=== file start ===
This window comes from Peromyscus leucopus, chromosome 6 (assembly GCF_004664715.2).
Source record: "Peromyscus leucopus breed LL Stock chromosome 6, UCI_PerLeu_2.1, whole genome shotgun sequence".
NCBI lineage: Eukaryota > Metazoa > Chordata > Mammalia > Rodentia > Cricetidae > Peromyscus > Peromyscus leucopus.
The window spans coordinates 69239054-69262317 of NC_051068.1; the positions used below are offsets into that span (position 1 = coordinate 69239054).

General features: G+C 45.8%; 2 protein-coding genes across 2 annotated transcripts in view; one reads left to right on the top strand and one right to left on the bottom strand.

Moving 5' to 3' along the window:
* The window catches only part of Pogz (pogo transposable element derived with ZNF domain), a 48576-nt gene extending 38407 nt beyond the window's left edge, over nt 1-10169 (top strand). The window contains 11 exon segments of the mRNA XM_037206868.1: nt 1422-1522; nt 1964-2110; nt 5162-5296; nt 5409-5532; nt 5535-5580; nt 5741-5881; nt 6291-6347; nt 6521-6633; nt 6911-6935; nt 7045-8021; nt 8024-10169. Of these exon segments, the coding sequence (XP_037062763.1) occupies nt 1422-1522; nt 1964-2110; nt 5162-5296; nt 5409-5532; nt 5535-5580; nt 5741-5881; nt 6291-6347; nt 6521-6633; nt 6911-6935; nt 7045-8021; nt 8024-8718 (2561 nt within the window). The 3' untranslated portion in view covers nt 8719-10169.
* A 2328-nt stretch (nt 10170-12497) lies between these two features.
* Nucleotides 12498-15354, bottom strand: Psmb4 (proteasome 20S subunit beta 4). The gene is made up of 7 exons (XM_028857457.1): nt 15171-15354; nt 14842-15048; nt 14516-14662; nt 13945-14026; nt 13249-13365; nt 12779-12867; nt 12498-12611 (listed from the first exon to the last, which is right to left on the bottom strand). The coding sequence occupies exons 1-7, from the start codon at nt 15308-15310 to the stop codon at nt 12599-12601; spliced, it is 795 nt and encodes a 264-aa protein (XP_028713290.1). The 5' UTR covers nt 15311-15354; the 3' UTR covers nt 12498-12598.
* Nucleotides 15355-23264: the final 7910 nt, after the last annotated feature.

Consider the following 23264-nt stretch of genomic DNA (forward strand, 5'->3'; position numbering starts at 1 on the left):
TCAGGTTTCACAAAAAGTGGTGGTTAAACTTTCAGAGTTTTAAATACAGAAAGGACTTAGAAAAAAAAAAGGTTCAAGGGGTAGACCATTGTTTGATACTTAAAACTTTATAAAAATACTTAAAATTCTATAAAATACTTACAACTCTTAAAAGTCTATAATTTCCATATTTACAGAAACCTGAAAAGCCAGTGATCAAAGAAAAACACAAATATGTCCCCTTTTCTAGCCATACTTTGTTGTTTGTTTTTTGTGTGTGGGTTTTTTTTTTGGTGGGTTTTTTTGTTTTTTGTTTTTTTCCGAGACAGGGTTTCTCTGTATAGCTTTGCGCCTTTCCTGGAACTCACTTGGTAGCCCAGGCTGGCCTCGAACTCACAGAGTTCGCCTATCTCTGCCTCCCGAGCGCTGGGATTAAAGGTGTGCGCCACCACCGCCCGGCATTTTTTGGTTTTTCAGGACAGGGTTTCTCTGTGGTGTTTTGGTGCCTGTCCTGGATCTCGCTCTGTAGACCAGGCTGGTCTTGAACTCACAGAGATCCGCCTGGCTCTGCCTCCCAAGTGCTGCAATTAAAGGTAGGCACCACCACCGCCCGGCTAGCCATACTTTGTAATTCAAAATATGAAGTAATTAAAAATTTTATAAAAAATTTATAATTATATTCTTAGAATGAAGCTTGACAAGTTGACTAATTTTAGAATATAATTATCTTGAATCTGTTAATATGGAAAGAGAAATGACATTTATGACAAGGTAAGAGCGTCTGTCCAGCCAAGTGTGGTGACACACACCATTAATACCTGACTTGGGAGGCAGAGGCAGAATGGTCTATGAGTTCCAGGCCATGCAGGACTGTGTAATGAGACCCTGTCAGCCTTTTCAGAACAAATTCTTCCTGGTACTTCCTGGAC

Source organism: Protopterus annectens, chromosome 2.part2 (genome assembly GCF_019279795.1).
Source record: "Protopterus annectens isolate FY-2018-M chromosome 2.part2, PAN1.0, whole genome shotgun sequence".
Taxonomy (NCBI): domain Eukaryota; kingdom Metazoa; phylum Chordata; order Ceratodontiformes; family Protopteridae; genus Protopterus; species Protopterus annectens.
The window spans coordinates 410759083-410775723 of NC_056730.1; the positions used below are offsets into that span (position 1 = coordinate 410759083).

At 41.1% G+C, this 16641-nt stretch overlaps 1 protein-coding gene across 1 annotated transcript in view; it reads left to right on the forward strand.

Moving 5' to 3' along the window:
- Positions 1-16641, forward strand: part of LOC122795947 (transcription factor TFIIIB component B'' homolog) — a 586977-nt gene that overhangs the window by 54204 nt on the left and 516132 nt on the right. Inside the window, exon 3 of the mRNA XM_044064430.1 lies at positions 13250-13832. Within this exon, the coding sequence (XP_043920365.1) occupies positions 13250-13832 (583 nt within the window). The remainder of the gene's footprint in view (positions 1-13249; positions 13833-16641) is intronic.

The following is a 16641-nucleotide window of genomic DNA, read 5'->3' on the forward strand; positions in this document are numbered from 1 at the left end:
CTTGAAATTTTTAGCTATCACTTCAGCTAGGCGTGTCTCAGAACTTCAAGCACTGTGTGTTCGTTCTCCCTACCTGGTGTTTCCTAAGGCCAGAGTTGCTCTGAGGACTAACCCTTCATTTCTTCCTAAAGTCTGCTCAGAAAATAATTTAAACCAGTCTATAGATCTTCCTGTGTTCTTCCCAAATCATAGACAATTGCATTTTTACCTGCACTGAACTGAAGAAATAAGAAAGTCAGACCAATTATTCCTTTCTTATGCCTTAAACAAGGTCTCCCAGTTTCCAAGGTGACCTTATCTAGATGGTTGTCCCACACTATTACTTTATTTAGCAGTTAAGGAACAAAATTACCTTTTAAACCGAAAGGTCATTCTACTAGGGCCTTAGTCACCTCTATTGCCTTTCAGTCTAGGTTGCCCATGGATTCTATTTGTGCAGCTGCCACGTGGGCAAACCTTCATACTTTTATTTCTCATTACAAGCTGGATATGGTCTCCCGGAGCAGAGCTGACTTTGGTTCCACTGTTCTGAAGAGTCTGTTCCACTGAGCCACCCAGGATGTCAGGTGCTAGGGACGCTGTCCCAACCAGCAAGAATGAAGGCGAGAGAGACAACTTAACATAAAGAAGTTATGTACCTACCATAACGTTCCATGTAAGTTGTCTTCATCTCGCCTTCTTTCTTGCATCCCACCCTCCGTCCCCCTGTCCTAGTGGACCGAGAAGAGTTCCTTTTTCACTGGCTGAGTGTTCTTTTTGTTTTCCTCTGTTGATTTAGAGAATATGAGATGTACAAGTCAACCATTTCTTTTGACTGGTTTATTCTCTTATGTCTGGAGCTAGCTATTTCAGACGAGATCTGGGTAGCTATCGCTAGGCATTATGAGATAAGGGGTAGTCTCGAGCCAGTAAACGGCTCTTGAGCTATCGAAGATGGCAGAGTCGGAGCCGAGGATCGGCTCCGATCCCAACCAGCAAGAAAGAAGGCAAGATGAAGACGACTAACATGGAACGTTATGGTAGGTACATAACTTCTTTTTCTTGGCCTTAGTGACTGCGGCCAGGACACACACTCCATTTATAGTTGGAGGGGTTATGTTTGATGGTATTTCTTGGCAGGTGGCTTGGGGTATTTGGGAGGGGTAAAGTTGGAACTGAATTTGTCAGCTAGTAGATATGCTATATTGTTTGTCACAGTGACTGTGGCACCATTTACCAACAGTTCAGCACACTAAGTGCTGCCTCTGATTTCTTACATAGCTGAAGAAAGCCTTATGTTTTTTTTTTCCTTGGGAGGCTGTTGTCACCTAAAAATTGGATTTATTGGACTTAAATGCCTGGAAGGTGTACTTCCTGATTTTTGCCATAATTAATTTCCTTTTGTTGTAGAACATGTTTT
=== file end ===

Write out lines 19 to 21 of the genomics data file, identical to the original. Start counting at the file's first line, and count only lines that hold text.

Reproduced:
- Positions 1-16641, forward strand: part of LOC122795947 (transcription factor TFIIIB component B'' homolog) — a 586977-nt gene that overhangs the window by 54204 nt on the left and 516132 nt on the right. Inside the window, exon 3 of the mRNA XM_044064430.1 lies at positions 13250-13832. Within this exon, the coding sequence (XP_043920365.1) occupies positions 13250-13832 (583 nt within the window). The remainder of the gene's footprint in view (positions 1-13249; positions 13833-16641) is intronic.

The following is a 16641-nucleotide window of genomic DNA, read 5'->3' on the forward strand; positions in this document are numbered from 1 at the left end:
CTTGAAATTTTTAGCTATCACTTCAGCTAGGCGTGTCTCAGAACTTCAAGCACTGTGTGTTCGTTCTCCCTACCTGGTGTTTCCTAAGGCCAGAGTTGCTCTGAGGACTAACCCTTCATTTCTTCCTAAAGTCTGCTCAGAAAATAATTTAAACCAGTCTATAGATCTTCCTGTGTTCTTCCCAAATCATAGACAATTGCATTTTTACCTGCACTGAACTGAAGAAATAAGAAAGTCAGACCAATTATTCCTTTCTTATGCCTTAAACAAGGTCTCCCAGTTTCCAAGGTGACCTTATCTAGATGGTTGTCCCACACTATTACTTTATTTAGCAGTTAAGGAACAAAATTACCTTTTAAACCGAAAGGTCATTCTACTAGGGCCTTAGTCACCTCTATTGCCTTTCAGTCTAGGTTGCCCATGGATTCTATTTGTGCAGCTGCCACGTGGGCAAACCTTCATACTTTTATTTCTCATTACAAGCTGGATATGGTCTCCCGGAGCAGAGCTGACTTTGGTTCCACTGTTCTGAAGAGTCTGTTCCACTGAGCCACCCAGGATGTCAGGTGCTAGGGACGCTGTCCCAACCAGCAAGAATGAAGGCGAGAGAGACAACTTAACATAAAGAAGTTATGTACCTACCATAACGTTCCATGTAAGTTGTCTTCATCTCGCCTTCTTTCTTGCATCCCACCCTCCGTCCCCCTGTCCTAGTGGACCGAGAAGAGTTCCTTTTTCACTGGCTGAGTGTTCTTTTTGTTTTCCTCTGTTGATTTAGAGAATATGAGATGTACAAGTCAACCATTTCTTTTGACTGGTTTATTCTCTTATGTCTGGAGCTAGCTATTTCAGACGAGATCTGGGTAGCTATCGCTAGGCATTATGAGATAAGGGGTAGTCTCGAGCCAGTAAACGGCTCTTGAGCTATCGAAGATGGCAGAGTCGGAGCCGAGGATCGGCTCCGATCCCAACCAGCAAGAAAGAAGGCAAGATGAAGACGACTAACATGGAACGTTATGGTAGGTACATAACTTCTTTTTCTTGGCCTTAGTGACTGCGGCCAGGACACACACTCCATTTATAGTTGGAGGGGTTATGTTTGATGGTATTTCTTGGCAGGTGGCTTGGGGTATTTGGGAGGGGTAAAGTTGGAACTGAATTTGTCAGCTAGTAGATATGCTATATTGTTTGTCACAGTGACTGTGGCACCATTTACCAACAGTTCAGCACACTAAGTGCTGCCTCTGATTTCTTACATAGCTGAAGAAAGCCTTATGTTTTTTTTTTCCTTGGGAGGCTGTTGTCACCTAAAAATTGGATTTATTGGACTTAAATGCCTGGAAGGTGTACTTCCTGATTTTTGCCATAATTAATTTCCTTTTGTTGTAGAACATGTTTT